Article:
The Queen's Man by Rory Clements
|The Queen's Man by Rory Clements|
|Category: Crime (Historical)|
|Reviewer: Luke Marlowe|
|Summary: A fast paced adventure set in Elizabethan England, The Queen's Man is full of treachery, intrigue, and high drama. A decent detective novel that weaves in real life figures and events wonderfully.|
|Buy? Yes||Borrow? Yes|
|Pages: 496||Date: November 2014|
|External links: Author's website|
Elizabethan England - a murky, dirty world full of religious strife and violent, short lives. Queen Elizabeth sits on the throne, but her seat is by no means safe - her first cousin, Mary, Queen of Scots, is locked up in Sheffield Castle. Unable to leave, but by no means unable to plot and scheme with her supporters, Mary wishes to reclaim what she believes is rightfully hers - the throne. But even she cannot be prepared for the dark twists and new plots that arise.
John Shakespeare - a young barrister who has been taken on as a spy by Queen Elizabeth's advisor Francis Walsingham, is sent to investigate the goings on at the castle, and soon finds himself thrown into a plot that is far bigger than either Mary or Elizabeth, and makes John question everything he holds close - including his own brother, William.
I've always been very interested in the Elizabethan period, and setting a spy/detective novel in that period is a fantastic idea, especially given that Sir Francis Walsingham is often referred to as the First Spymaster. Rory Clements has written five novels in this vein before, all featuring John Shakespeare, but this is the first that has gone back to the beginning - showing how he came to work for Walsingham, and of the events that occured on his first mission.
Shakespeare is a very likable character - intelligent, clever and witty, he's great company to spend time with. In addition, I particularly enjoyed seeing what his brother William was up to at the time - seeing William Shakespeare and Anne Hathaway courting is great fun.
Clements writes a vivid Elizabethan England - the dirt, filth and danger feel incredibly real, and it's incredible to see just how little life was regarded by some. One vile character who really stands out is Richard Topcliffe - the moment where Shakespeare finds himself seated next to the man at dinner is wonderfully written, and Topcliffe is by all accounts as awful a person in life as he was in the novel.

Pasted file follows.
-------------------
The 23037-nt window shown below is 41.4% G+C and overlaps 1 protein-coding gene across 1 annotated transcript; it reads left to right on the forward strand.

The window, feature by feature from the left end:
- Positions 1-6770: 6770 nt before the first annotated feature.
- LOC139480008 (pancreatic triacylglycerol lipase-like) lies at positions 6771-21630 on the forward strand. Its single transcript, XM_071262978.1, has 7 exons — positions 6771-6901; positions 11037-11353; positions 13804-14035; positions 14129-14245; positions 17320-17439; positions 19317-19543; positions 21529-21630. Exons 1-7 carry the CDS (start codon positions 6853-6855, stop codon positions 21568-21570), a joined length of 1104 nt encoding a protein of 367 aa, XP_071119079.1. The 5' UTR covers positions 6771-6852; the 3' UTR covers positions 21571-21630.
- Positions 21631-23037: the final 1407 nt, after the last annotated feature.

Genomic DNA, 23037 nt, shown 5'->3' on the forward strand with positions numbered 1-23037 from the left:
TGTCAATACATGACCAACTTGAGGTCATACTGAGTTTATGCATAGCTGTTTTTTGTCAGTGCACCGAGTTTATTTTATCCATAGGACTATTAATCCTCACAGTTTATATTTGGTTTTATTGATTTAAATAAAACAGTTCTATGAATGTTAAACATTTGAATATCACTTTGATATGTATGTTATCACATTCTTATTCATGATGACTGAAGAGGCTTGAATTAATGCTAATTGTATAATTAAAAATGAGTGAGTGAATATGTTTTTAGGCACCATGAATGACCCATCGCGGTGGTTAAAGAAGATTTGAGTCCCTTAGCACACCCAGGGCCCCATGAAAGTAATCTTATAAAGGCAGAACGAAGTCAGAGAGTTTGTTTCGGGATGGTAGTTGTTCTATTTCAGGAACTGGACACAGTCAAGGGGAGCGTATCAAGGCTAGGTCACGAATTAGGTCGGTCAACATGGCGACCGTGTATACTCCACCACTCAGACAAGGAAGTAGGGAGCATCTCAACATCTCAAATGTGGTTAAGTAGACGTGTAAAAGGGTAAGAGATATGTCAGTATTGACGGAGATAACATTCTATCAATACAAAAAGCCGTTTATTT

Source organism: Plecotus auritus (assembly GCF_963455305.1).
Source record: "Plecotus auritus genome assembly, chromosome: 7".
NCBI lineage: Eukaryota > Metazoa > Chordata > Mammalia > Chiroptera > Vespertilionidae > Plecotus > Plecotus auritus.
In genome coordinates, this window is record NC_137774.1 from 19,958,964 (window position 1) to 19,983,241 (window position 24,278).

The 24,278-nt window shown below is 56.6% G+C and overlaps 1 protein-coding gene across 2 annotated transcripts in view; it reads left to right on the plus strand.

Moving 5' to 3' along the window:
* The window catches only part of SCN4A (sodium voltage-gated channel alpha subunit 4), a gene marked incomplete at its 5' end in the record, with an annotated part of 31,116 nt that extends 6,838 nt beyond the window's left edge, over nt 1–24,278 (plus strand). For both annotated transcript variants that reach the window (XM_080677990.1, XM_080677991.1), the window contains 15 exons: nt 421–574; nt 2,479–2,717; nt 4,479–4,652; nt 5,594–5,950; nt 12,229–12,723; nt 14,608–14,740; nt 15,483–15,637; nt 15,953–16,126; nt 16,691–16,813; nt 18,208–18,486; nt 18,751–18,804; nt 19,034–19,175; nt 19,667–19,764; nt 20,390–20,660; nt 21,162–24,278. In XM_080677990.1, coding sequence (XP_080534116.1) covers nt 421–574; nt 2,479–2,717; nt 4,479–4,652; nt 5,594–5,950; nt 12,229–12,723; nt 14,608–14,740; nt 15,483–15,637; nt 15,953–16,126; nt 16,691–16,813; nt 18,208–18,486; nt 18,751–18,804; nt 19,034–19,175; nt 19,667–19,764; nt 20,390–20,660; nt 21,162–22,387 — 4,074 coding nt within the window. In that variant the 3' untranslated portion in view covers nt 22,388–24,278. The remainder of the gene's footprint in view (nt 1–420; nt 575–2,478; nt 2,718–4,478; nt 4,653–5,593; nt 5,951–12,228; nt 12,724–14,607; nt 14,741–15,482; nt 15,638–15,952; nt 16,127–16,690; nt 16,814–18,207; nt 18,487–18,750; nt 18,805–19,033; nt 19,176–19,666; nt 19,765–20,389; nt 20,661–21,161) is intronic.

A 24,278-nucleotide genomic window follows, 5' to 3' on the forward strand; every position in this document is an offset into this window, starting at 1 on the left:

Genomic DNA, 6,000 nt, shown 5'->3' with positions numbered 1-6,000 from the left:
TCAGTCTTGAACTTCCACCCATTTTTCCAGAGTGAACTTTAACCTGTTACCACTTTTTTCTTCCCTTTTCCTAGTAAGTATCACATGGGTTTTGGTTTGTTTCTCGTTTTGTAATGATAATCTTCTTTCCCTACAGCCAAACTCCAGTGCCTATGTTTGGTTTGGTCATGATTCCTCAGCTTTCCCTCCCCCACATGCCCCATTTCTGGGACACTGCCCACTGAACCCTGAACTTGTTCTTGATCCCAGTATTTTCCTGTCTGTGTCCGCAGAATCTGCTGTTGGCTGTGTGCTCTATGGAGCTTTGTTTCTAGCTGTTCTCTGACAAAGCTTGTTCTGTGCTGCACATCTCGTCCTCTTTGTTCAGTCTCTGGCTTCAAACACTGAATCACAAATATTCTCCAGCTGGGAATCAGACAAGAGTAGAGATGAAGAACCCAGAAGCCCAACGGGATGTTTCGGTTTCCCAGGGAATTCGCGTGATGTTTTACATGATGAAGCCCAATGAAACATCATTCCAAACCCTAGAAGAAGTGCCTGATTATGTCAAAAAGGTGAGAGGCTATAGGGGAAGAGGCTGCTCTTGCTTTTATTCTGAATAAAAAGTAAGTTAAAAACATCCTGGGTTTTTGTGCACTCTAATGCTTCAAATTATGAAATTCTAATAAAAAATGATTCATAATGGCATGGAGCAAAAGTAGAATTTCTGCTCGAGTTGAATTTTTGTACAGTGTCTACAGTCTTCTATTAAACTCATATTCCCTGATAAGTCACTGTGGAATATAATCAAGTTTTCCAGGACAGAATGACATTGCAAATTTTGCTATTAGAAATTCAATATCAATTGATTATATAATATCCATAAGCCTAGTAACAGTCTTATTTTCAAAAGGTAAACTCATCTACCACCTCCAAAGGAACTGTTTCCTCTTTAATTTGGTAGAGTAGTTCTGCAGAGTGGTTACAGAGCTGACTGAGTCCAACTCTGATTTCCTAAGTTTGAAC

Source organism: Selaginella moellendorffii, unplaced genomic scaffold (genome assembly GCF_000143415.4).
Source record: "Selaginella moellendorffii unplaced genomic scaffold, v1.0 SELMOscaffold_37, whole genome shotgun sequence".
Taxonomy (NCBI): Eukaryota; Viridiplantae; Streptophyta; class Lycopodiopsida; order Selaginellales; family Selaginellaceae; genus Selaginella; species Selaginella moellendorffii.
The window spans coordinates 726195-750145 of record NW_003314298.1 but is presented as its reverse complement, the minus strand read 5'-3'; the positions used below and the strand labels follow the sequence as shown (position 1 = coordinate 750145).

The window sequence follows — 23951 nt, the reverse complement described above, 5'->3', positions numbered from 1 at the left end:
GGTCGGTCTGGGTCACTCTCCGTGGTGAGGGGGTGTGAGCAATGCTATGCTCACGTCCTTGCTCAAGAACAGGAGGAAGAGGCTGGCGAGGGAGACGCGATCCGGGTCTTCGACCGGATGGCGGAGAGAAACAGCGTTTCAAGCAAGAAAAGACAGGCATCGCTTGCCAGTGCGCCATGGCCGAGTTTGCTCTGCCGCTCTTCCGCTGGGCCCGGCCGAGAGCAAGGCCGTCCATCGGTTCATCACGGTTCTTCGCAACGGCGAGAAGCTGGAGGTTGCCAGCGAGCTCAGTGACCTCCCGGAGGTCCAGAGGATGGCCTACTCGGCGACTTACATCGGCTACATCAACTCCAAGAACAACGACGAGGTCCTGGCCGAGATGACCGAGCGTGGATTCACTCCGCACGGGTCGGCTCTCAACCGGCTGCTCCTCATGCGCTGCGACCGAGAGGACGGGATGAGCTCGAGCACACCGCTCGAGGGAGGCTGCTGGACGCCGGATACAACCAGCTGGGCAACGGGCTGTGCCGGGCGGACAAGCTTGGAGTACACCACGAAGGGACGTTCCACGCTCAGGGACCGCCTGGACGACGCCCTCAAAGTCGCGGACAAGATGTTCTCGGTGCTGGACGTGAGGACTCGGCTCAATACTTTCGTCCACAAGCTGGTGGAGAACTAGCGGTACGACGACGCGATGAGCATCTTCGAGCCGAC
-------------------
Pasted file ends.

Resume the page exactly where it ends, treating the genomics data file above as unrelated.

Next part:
In addition, Mary Queen of Scots comes across as a woman who is ill and desperate, and is constantly persuaded and encouraged by her Catholic supporters to take the throne. Whilst she clearly longs for the power, it's hard not to feel sorry for a woman who has clearly been brought up to believe that this is her true destiny.
The story twists and turns at a rapid pace - and the action moves from London, through stinking castles and open fields, to Stratford - the home of the Shakespeare family. With likeable characters and vivid writing, this book is one that was hard to put down, and the conclusion is both exhilarating and satisfying.
Many thanks to the publishers for the copy.
This is a great introduction to the world of John Shakespeare - John Shakespeare: Prince is another excellent volume about him.
And the Shardlake series is still continuing, and is still a great read - the first is Dissolution, and is set in the reign of Henry VIII - forty or so years before the events of The Queen's Man
You can read more book reviews or buy The Queen's Man by Rory Clements at Amazon.co.uk.
You can read more book reviews or buy The Queen's Man by Rory Clements at Amazon.com.
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